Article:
Last night I attended a firm’s annual dinner with my father. It was a fun evening and ended up with several speakers in succession paying tribute to him on their hind legs, which was a somewhat surreal but welcome circumstance for me as a family member.
Why? Well, because these were tales and observations coming from people who only knew him in a ‘work’ context, whilst (if you get my drift) I, who only knew him in a ‘private family’ context, was hearing others speak about him as he operated in a world of which I had no personal knowledge other than that which, over the decades, he had passed on, no doubt having first applied his own ‘quality’ filter – and here I make no comment as to whether this might have been with a design to ‘big up’ or play down his own actions as then described.
The set-up had similar echoes to that in the aftermath of my mother’s death some eight years ago. One day, during the period between her funeral and thanksgiving service, I entered my father’s drawing room to find him sitting on a sofa with tears unashamedly rolling down his cheeks, reading through a large pile of condolence letters that he had received.
“I tell you what’s effing ridiculous …” he said upon registering that my presence, “… everything is completely the wrong way around. Everyone should get the opportunity to read all the nice things people write about them before they die, but they never do.”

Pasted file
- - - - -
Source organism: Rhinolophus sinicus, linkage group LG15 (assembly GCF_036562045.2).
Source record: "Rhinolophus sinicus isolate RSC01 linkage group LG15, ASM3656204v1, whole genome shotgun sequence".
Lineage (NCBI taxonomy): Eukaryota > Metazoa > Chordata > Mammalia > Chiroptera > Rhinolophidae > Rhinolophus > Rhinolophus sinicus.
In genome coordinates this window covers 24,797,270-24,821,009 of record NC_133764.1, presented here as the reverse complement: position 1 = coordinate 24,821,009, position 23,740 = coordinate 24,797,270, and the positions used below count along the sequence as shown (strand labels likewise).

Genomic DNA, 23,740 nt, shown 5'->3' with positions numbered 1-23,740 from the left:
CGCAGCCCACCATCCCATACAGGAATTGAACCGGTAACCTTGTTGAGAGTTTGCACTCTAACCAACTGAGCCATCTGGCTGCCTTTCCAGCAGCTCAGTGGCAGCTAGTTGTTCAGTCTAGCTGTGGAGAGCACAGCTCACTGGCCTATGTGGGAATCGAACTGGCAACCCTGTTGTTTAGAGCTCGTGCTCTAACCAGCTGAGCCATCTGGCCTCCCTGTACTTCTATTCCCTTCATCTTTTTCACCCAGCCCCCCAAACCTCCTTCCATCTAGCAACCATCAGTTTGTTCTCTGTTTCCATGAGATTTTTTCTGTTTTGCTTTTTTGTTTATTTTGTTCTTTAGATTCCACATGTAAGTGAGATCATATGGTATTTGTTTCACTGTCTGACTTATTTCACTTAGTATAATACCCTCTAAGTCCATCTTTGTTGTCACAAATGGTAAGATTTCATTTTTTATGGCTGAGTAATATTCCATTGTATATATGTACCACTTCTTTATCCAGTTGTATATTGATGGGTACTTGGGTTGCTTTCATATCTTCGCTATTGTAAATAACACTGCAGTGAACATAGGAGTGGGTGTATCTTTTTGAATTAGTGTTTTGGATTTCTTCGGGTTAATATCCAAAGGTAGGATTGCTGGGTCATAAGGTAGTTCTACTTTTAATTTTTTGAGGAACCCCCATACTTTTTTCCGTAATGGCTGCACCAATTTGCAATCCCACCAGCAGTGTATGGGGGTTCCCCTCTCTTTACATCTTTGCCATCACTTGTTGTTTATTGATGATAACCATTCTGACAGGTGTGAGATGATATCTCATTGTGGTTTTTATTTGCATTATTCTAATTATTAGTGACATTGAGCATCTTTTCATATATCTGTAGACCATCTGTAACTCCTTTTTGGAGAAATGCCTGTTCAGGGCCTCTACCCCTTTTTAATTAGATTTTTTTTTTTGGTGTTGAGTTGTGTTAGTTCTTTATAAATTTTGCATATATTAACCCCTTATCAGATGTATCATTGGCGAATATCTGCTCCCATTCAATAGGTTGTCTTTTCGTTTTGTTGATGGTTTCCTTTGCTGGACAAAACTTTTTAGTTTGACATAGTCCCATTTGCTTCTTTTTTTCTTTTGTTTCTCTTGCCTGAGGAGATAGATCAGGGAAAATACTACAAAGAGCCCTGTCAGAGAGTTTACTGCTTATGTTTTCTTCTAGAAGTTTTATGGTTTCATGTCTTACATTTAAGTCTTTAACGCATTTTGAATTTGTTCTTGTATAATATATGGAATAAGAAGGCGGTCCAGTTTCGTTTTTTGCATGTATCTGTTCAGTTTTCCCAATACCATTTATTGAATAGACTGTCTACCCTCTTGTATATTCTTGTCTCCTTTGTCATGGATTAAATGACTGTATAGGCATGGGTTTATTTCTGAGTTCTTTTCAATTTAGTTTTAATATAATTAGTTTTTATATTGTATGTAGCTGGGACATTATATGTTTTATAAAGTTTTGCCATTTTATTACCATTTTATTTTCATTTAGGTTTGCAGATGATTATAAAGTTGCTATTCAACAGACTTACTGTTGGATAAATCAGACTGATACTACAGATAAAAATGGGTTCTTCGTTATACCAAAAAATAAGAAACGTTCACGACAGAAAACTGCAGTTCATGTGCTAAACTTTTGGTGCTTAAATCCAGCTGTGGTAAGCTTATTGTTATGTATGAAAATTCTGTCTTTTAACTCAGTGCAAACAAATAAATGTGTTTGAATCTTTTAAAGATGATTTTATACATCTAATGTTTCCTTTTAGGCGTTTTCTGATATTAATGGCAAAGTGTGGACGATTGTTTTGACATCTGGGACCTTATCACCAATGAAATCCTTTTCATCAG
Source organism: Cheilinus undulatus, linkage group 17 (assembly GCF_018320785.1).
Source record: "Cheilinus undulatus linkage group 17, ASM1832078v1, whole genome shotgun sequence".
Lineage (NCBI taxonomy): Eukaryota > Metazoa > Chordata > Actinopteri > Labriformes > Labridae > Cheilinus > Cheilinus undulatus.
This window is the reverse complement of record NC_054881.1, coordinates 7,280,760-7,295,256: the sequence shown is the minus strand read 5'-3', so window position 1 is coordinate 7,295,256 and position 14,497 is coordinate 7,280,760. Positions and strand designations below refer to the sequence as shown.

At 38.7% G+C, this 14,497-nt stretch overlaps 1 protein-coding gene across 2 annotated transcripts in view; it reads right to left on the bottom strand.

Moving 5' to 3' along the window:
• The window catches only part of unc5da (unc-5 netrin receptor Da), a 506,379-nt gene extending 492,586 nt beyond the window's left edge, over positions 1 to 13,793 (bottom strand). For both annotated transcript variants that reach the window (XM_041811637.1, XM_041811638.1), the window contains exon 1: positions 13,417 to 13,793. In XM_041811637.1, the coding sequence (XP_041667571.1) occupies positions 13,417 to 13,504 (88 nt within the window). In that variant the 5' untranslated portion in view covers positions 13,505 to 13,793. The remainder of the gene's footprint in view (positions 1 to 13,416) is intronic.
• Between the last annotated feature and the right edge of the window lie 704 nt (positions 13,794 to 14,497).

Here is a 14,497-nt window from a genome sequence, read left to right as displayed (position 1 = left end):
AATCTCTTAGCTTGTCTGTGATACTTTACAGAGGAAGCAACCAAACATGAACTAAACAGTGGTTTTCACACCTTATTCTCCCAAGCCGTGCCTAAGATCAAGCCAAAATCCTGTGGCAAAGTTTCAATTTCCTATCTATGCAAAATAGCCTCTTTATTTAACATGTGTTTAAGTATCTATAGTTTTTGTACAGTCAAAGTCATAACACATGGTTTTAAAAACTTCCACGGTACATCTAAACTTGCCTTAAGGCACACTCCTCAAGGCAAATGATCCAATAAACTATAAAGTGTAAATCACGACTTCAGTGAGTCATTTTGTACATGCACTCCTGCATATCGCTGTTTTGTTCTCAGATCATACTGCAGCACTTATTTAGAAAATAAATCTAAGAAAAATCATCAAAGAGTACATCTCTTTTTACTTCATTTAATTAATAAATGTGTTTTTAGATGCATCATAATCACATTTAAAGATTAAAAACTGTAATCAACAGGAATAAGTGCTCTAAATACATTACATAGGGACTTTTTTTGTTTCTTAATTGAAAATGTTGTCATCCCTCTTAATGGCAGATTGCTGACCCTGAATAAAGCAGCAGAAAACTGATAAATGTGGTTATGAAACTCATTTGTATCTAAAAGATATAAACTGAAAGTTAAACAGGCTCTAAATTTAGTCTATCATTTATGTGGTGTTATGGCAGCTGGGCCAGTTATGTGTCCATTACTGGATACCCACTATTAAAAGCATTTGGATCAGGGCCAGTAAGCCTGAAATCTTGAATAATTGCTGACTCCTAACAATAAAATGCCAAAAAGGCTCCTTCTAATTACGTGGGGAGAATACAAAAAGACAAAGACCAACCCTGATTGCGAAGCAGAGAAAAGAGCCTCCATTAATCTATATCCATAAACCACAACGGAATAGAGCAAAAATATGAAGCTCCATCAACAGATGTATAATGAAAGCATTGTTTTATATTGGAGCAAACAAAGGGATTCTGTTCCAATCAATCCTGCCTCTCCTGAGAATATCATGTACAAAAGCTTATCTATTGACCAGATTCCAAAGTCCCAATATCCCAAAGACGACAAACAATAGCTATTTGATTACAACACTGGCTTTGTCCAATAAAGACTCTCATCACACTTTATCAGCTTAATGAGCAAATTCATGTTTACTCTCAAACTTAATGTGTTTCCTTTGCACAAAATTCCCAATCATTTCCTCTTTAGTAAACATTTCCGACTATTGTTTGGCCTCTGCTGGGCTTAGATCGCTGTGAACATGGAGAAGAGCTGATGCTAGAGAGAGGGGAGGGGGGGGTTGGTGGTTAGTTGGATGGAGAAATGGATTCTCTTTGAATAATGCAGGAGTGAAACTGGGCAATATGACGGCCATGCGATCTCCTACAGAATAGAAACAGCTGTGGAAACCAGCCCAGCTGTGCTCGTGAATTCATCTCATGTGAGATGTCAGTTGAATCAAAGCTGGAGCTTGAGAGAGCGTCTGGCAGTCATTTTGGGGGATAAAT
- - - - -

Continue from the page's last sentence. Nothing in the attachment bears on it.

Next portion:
At the time I could see where he was coming from. Last night was – in a small way – an opportunity to rectify just the issue that my father had been complaining about. It was an opportunity for him to hear just how much his former colleagues and juniors had respected him as an executive and loved him as a mentor, boss and team member, not that he was looking forward to the function (as he had confided to me earlier in the day) although I have my suspicions that secretly the opposite was the case.
I guess we’re all a bit like that really.
Even those that are genuine in their personal modesty and self-effacement can be rendered privately pleased and proud when some third party, apparently unprompted, takes the trouble to thank them, or to pay tribute to how they performed generally – or, alternatively, to tell of how how the subject of the tale, as a senior, had dealt with some particularly sticky problem upon which the speaker had sought their help or advice.
Last night the warmth in the room was plain and the tributes genuine and heartfelt. I hope I’m not being inappropriate here but I found myself acknowledging the possibility that not a few of those present were taking the trouble to attend and speak because of the possibility that – given my father’s advanced age – it might be one of the last times they’d have the opportunity.
Whether that was true or not, it was a splendid and, for me, rewarding outing.